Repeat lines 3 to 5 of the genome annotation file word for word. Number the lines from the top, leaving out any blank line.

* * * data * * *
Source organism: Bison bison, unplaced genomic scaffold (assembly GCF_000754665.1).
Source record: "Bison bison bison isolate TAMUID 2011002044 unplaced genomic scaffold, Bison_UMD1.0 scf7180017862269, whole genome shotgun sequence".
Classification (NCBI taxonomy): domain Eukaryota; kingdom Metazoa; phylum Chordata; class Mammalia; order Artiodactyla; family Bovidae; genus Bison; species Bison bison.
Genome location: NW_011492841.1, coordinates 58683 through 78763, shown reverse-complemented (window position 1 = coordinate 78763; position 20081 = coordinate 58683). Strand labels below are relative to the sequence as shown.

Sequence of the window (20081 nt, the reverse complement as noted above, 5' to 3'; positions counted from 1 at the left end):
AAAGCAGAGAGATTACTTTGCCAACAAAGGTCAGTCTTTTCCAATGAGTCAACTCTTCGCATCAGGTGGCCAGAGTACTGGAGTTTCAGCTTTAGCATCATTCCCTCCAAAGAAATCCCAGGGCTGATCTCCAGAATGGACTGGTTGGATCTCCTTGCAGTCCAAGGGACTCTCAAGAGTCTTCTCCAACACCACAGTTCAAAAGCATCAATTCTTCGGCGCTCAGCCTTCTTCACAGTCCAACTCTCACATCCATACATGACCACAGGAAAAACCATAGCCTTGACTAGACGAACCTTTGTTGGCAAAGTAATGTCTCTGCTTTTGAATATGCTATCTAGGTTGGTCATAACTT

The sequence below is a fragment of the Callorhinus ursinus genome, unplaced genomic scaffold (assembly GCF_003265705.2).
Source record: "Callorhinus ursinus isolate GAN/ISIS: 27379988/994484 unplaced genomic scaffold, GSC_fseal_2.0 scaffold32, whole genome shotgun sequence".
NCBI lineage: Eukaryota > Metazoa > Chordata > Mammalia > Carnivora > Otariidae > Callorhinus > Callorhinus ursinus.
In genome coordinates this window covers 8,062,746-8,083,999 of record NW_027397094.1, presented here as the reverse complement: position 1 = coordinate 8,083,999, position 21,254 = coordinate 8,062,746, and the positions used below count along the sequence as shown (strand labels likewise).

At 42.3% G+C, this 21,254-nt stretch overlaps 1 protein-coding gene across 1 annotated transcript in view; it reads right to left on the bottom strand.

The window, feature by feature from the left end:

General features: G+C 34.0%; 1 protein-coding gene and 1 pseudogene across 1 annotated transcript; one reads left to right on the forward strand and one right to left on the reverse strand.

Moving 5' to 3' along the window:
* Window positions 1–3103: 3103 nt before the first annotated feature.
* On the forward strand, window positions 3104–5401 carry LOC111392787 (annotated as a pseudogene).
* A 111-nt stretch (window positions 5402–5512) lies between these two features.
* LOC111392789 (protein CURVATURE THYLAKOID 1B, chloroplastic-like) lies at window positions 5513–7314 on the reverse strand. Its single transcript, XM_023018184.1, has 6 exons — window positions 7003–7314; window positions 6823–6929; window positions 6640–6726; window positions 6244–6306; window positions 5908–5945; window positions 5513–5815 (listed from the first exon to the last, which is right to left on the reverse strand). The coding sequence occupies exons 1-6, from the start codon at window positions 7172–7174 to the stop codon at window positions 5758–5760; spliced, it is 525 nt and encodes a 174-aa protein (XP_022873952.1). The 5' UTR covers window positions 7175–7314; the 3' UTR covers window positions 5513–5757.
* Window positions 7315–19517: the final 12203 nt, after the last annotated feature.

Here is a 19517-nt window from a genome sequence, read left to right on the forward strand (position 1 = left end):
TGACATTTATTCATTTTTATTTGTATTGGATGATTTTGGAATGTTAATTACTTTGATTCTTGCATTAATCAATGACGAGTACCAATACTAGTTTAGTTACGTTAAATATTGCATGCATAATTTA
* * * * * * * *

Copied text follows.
Classification (NCBI taxonomy): domain Eukaryota; kingdom Metazoa; phylum Chordata; class Mammalia; order Artiodactyla; family Bovidae; genus Bison; species Bison bison.
Genome location: NW_011492841.1, coordinates 58683 through 78763, shown reverse-complemented (window position 1 = coordinate 78763; position 20081 = coordinate 58683). Strand labels below are relative to the sequence as shown.

Sequence of the window (20081 nt, the reverse complement as noted above, 5' to 3'; positions counted from 1 at the left end):